A zoo in Wales has opened a retirement home with a difference: its residents are sloths. There are currently two pensioner sloths at Folly Farm near Tenby, Pembrokeshire: Tuppee, the grandad sloth, is 24 years old, while Lightcap is 34 years old.
“Like many older men, Tuppee can be a bit grumpy and even misbehaves at times, but he’s a real softie at heart,” says Tim Morphew, zoo curator. “Lightcap is the fifth-oldest sloth in any European zoo. She’s a gentle soul but she knows exactly what she wants!”
Opening the sloth retirement home was largely a conservation effort. Sloths hit old age in their mid-twenties. Like other mammals, older sloths find it more difficult to breed and zoos often look into freeing up enclosures for younger breeding pairs. In the wild, sloths have a life expectancy of about 20 years but in captivity they can live up to the age of 50, so they have quite a long retirement period.
“We haven’t heard of any other sloth retirement homes anywhere, but it’s not uncommon for zoos across Europe to help each other out in this way,” says Tim. “We’re all committed to the care of our animals, and to making sure they’re still here for future generations in years to come. Giving elderly zoo residents a comfortable place to enjoy their twilight years is an important part of the conservation process.” The retirement home is a large heated room with climbing frames made from natural branches, ropes and nest boxes for the sloths to relax in. Double-glazed windows allow guests to see the sloths without disturbing them.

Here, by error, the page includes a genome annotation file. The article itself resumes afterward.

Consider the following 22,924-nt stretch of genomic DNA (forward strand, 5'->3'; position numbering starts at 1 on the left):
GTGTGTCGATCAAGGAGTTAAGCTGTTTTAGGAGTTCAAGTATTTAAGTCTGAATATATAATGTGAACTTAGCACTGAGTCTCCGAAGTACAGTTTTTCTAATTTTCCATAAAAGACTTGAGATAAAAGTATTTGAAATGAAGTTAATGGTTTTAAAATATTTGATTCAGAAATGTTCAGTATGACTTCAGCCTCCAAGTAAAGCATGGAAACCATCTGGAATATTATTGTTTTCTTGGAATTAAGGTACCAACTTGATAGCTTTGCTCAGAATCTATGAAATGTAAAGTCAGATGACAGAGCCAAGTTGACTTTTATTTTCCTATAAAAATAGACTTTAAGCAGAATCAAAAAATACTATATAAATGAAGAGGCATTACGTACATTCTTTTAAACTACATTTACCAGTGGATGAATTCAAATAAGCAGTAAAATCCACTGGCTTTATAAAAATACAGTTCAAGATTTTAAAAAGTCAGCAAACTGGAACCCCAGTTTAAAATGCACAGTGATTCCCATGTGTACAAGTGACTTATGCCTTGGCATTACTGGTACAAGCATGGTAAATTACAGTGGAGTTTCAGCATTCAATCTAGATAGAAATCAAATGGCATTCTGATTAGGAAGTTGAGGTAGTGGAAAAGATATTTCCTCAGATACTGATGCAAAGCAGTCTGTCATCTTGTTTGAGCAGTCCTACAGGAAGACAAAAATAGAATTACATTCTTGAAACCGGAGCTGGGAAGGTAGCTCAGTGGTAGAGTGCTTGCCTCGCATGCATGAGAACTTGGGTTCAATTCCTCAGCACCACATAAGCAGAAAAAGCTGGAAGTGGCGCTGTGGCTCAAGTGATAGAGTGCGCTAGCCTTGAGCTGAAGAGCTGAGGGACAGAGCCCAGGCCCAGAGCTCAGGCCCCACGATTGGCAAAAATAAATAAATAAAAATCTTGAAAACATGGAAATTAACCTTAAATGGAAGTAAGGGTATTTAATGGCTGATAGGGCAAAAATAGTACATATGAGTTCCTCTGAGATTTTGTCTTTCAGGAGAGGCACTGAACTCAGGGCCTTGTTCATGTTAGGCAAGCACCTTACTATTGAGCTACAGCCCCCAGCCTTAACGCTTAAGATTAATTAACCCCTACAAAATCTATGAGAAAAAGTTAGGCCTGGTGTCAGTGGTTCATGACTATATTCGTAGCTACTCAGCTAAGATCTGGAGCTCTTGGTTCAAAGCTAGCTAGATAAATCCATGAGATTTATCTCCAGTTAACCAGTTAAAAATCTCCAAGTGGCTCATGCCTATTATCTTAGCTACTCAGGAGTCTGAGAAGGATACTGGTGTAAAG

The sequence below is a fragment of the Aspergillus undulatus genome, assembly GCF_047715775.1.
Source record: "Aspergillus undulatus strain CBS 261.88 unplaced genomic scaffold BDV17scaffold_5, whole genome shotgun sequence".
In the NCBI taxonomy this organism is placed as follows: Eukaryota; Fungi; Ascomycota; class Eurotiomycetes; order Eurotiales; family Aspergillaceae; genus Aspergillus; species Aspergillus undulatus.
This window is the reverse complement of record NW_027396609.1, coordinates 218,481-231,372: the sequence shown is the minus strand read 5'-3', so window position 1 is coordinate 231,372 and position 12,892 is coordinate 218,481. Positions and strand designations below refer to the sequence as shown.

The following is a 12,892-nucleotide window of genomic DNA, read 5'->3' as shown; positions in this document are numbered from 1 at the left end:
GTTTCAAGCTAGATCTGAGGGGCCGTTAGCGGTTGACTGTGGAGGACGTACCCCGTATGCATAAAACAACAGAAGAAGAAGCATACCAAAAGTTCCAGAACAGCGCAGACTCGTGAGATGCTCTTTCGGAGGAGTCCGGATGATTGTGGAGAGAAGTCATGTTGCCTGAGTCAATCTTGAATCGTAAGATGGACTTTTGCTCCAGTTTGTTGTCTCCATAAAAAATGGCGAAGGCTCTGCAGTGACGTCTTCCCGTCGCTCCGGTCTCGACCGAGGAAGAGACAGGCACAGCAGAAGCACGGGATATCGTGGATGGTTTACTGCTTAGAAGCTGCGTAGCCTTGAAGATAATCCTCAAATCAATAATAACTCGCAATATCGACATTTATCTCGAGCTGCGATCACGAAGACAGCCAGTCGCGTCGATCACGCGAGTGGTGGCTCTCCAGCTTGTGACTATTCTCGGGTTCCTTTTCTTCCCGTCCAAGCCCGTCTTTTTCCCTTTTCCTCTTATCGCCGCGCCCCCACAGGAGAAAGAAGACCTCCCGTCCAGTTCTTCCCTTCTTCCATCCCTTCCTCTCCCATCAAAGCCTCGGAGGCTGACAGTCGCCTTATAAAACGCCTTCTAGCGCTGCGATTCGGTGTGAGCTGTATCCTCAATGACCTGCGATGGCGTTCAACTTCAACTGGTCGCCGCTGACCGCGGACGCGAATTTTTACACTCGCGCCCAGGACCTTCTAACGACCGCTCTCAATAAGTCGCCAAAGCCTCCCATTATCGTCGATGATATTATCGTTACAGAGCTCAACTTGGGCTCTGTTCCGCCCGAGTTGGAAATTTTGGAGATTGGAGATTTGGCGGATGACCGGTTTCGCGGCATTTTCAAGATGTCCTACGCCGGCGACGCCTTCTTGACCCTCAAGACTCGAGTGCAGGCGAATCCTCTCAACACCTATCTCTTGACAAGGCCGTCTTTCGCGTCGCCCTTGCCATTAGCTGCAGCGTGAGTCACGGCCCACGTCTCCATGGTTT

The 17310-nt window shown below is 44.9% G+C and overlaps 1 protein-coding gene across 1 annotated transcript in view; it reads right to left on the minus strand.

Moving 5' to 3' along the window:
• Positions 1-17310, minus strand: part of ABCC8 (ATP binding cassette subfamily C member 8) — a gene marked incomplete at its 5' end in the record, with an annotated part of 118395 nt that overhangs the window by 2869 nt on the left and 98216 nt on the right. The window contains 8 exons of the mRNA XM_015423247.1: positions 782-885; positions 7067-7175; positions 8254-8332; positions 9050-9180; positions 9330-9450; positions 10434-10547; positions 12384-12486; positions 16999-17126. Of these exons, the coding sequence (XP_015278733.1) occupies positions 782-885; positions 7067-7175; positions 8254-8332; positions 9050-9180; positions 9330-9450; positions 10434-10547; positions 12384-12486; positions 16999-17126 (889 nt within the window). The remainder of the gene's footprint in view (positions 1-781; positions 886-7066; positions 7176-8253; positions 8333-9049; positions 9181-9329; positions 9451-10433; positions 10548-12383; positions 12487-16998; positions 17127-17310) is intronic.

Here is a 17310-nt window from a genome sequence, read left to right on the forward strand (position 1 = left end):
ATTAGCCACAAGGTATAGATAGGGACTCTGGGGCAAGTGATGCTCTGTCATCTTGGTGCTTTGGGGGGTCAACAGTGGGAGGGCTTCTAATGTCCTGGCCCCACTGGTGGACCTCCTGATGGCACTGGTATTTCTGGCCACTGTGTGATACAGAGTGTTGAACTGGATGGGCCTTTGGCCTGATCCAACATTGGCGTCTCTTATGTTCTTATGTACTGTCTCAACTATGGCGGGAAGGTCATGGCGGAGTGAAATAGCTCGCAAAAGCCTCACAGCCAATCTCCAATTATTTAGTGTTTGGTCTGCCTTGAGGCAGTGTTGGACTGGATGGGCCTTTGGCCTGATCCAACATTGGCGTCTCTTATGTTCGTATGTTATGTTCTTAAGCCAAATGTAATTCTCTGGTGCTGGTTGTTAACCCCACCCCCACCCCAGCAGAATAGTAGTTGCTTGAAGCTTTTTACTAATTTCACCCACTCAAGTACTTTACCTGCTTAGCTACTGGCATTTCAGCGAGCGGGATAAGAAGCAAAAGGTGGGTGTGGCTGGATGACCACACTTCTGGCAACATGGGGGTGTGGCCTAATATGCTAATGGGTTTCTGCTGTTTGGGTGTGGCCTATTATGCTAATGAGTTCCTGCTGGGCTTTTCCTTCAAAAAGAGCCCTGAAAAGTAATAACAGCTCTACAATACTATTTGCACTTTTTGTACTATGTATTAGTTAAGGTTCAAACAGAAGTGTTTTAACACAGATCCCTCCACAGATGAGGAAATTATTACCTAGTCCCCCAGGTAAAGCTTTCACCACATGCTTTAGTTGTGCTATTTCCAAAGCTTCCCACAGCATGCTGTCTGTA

Although the home only opened in November 2018, the residents have settled in well. “Sloths aren’t known for being social animals, but as they get older we’ve found they do like company,” Tim shares. “Lightcap’s feminine touch has definitely been good for Tuppee and they’ll be great companions for each other. That’s despite her ruffling some fur by claiming his nest box in the first week – we had to make him a new one!”
Old age in sloths is not too far from how humans experience ageing. They get aching muscles, creaking joints and slow down. This means they have to be cared for in a different way to their younger friends. “With the older sloths, we boil their root vegetables to make them softer and easier to eat and, if they’re showing signs of old age, add supplements like cod liver oil into their diet,” explains Tim. “We might also look at adapting the enclosure to make the floor deeper and reduce the height of branches, so they don’t have as far to climb down.”
Members of the public can visit the sloths during Folly Farm’s opening hours. A heads up, though: ageing sloths like to take things very slowly and love sleeping, so don’t expect acrobatics.
Words: Amy Pay